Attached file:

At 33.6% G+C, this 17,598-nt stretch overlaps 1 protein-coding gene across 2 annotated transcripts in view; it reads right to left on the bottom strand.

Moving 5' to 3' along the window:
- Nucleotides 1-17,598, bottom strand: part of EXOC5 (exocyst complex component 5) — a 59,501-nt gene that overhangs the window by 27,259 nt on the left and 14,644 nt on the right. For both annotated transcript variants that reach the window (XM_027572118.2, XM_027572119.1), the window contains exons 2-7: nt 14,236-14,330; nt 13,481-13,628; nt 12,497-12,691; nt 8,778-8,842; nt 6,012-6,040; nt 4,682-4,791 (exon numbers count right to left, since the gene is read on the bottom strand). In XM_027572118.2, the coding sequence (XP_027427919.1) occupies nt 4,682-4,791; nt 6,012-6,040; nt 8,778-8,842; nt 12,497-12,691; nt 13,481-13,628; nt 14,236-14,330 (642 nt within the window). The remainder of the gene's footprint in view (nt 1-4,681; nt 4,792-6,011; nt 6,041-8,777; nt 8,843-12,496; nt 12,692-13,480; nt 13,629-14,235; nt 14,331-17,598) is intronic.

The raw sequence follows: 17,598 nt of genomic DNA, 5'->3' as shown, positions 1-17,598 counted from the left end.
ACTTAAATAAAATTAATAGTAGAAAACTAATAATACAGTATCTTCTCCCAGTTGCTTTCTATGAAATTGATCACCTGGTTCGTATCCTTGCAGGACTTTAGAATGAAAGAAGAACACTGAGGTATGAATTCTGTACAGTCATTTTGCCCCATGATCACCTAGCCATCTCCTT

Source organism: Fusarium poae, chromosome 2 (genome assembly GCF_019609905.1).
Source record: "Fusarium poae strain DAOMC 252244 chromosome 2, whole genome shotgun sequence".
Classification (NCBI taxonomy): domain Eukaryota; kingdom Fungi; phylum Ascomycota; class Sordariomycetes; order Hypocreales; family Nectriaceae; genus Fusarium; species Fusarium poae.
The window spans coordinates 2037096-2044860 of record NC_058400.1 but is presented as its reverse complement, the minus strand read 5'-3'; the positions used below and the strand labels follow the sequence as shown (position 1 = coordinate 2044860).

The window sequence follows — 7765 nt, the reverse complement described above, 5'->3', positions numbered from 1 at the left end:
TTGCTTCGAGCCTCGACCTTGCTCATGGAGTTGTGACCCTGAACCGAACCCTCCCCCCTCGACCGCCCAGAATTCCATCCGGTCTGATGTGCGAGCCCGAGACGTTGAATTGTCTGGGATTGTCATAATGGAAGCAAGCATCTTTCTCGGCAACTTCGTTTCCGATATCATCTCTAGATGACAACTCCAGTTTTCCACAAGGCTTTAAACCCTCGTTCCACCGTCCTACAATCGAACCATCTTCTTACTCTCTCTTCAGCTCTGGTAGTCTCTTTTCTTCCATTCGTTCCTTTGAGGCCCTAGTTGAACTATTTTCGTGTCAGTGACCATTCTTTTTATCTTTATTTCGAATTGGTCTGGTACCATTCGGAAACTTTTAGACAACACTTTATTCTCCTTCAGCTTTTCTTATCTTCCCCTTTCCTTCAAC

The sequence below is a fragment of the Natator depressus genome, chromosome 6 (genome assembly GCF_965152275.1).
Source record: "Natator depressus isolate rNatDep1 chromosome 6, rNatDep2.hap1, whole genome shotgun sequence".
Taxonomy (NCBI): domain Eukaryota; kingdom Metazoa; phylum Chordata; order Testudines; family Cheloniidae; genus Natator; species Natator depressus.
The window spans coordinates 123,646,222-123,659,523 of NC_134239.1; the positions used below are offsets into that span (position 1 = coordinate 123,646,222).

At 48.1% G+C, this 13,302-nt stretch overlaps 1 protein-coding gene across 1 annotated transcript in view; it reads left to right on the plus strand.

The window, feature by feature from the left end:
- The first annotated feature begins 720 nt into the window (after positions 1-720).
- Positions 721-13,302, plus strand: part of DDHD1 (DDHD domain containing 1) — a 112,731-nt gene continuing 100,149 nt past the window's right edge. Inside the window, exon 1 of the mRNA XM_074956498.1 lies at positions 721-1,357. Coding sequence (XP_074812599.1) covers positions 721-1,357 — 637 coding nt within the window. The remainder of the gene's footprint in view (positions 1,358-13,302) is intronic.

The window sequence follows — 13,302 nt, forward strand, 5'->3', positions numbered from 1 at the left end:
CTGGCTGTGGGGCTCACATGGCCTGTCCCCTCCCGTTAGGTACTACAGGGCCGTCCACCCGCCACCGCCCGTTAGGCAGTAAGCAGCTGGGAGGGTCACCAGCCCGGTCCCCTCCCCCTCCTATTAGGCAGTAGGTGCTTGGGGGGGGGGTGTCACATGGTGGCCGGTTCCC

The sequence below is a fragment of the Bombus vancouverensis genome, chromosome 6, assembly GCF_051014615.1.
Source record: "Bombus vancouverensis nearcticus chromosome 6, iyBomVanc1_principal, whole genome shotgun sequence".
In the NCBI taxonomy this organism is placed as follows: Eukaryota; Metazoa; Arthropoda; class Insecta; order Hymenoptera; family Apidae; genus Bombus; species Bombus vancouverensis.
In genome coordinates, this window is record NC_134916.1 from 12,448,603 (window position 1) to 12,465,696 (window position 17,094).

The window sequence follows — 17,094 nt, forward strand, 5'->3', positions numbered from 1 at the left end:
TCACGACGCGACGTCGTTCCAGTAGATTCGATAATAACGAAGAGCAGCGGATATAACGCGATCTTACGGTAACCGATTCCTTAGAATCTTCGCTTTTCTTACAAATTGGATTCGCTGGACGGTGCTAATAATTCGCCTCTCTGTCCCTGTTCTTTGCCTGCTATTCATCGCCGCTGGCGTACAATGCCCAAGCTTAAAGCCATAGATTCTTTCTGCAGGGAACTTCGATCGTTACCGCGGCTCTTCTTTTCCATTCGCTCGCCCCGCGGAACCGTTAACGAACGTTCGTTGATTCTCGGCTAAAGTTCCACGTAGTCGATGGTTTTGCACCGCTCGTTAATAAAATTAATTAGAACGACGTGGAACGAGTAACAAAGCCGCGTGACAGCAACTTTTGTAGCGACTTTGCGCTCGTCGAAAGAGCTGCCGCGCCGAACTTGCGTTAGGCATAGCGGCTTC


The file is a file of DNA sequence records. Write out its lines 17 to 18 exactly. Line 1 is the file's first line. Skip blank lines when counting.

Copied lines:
The window, feature by feature from the left end:
- The first annotated feature begins 720 nt into the window (after positions 1-720).